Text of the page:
Those of you who teach classes

Kootenay

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#1
I've had a hang up about teaching classes for some reason, even though I have enjoyed doing private lessons with people. Somehow the idea of coming up with a set curriculum and working with a bunch of people at once is scary for me.

However, for various reasons I really think I should try to do a few local classes this spring, so I'm just curious about a few things.

What stuff do you go over and what does your class outline look like for a basic pet dog obedience class? How much do you charge?

Also one idea that was mentioned to me was running a class for kids and their dogs (there's a lot of funding out there for youth so it would be funded), it sounds like a fun idea though possibly hectic. Any fun ideas or things you might do differently with kids and dogs?

Thoughts much appreciated :) It's something that I need to just get over, but for whatever reason it's really daunting to me!
 

xpaeanx

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#2
Not that I want to be all like, "totally steal someone else's program!"

But I believe you've taken a few online classes right? So maybe you would want to meld some of the outlines from there together to use as a template and then just see how far along with things your classes go?
 

Ozfozz

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#3
The one I've helped teach incorporates a lot of the "how to's" and "why's" in training. We do a lot of behaviour stuff and reading body language on top of basic manners.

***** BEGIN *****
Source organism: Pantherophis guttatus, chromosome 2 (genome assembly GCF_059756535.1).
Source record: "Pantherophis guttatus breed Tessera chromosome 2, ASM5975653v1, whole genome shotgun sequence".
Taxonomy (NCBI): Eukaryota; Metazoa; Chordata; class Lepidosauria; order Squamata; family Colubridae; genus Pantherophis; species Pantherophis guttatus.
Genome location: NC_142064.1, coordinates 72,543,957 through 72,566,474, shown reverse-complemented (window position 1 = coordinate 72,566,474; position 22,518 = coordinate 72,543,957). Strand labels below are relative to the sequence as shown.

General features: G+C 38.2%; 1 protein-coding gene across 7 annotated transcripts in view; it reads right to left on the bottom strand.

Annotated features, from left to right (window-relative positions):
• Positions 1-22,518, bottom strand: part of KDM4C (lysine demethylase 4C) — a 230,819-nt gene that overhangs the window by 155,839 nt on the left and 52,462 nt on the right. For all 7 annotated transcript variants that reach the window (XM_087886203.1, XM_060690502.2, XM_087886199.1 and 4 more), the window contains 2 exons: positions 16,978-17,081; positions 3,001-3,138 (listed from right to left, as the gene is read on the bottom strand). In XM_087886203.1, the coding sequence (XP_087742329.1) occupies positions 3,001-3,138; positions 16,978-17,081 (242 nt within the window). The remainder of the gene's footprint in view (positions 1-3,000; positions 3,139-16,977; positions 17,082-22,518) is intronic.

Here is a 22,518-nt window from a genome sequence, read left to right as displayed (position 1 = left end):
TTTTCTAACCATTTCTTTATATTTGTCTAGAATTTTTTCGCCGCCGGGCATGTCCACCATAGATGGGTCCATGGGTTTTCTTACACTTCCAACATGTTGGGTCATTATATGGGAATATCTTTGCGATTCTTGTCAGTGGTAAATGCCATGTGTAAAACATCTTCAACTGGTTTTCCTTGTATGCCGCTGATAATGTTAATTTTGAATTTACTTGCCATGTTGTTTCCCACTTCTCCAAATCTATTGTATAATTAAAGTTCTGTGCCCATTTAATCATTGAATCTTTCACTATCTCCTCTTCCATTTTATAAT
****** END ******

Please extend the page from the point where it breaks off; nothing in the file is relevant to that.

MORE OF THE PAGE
Class is $120 for 8 weeks and from what I remember it's:
Week 1

"Does your dog know the word sit?" is always fun, we have the handlers turn their backs on the dog and say the word sit, then when it fails we get them to get the dog to sit how they normally would. Usually works pretty well to get them to really click on the importance of body language.

Then we go into training sit, broken down into very small portions.

Then down

Week 2 we introduce heeling

Week 3 we introduce the clicker and shaping

Week 4 we introduce practical implications (ie Sit stay at the door when someone delivers a pizza)

Week 5 we usually have recalls out in the park on a long line

Week 6 no more long line, and also go for a walk down the road with loose leash

Week 7 is proofing

Week 8 is games and graduation


We also have a star board with the challenges for each week. Sort of like homework for the week. (Doggy push up, sit stay for 30 seconds, down stay for 60 seconds etc.). I find that incorporating goals along with practical implications and games helps people really connect to what they're doing.

If it were my curriculum there would be certain things I'd change. Nothing that outwardly sticks out in my mind right now though.


A kids class could be fun as well. Maybe have some of the same things as the normal class, but also get a little more intense on the behavioural cues and dog body language sort of thing?
 
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#4
There's always a big market for puppy classes this time of year and IMO are easier than basic. Do some structured play, throw in a little training sit/come/etc and talk about housebreaking biting and stuff. That could be a nice way to ease into it, and will give you some ideas on what else you would like to do.

I went through about 4 puppy class curriculums this year before I was really happy with it. Then I built my basic and advanced classes on what they would know coming out of puppy 1, with a goal of getting them ready for a cgc after about 18-24 weeks of class.
 

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